Progress continues for the upcoming Cambridge Cancer Research Hospital construction start, as key milestones have been reached, bringing the project closer to realization. Recently, a designated construction company was appointed, and the latest business case received approval. Situated on the biomedical campus in Trumpington, the hospital holds the potential to transform cancer care through comprehensive collaboration.
Cambridge University Hospitals, the University of Cambridge, and the Cancer Research UK Cambridge Centre form a partnership aimed at advancing cancer detection and treatment methods. The collective vision encompasses early diagnosis, precise therapeutic approaches, and ultimately, heightened patient survival rates.
Renowned figures within the field, including Professor Richard Gilbertson, who leads the Cambridge Cancer Research Hospital and heads the University of Cambridge’s Department of Oncology, expressed excitement for this pivotal step. “This is an exciting stride in our journey to combat cancer,” Professor Gilbertson shared, capturing the shared sentiment.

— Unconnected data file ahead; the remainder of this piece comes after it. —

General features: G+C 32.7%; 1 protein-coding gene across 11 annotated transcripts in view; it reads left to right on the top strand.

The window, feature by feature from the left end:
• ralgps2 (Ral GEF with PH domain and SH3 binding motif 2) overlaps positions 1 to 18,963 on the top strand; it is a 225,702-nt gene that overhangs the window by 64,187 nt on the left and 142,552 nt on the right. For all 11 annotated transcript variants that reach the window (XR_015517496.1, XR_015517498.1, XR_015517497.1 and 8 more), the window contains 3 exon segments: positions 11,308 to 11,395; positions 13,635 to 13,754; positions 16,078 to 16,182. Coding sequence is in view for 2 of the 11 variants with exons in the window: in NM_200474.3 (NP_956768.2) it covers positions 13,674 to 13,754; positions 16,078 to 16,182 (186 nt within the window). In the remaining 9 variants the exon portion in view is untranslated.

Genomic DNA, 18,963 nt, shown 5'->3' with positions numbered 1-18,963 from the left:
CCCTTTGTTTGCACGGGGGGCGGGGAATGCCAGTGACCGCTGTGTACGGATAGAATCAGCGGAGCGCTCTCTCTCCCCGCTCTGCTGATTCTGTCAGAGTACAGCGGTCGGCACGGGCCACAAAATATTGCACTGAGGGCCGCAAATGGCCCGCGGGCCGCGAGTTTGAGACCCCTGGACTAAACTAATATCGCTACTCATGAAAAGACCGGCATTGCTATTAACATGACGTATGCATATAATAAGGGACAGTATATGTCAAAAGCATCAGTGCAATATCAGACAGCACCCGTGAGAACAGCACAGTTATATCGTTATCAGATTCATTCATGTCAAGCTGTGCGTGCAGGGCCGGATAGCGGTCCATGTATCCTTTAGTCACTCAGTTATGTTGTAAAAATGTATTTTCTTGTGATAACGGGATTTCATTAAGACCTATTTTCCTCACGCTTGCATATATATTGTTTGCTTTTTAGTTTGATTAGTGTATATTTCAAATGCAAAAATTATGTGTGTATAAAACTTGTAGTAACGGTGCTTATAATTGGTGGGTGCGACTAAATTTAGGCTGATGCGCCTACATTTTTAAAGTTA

Construction start date for the new Cambridge Cancer Research Hospital
Construction for the new Cambridge Cancer Research Hospital is set to start in 2024. At the same time, they’re working carefully on the detailed business plan to make the hospital’s plans even better. This fits with the big plan of the government to build 40 new hospitals in England by 2030. The New Hospital Program to build new 40 hospitals will cost the government £20 billion to complete.
The hospital’s design, skillfully crafted by NBBJ and engineered by AECOM, underwent rigorous planning. Thus, a comprehensive planning application was submitted to the Cambridge City Council in January, with a decision anticipated later this year.
Leading the Cambridge Cancer Research Hospital construction effort is Laing O’Rourke. A company with an impressive portfolio of 18 major hospitals constructed post 2010. Rory Pollock, healthcare sector leader at the firm, emphasized their commitment to modern construction methods for optimal efficiency.
Additionally, the initiative stems was a response from concerns over the use of structurally fragile materials, including reinforced autoclaved aerated concrete (RAAC), in hospital construction projects. This prudent response addresses previous issues, exemplified by Hitchingbrooke in Huntingdon.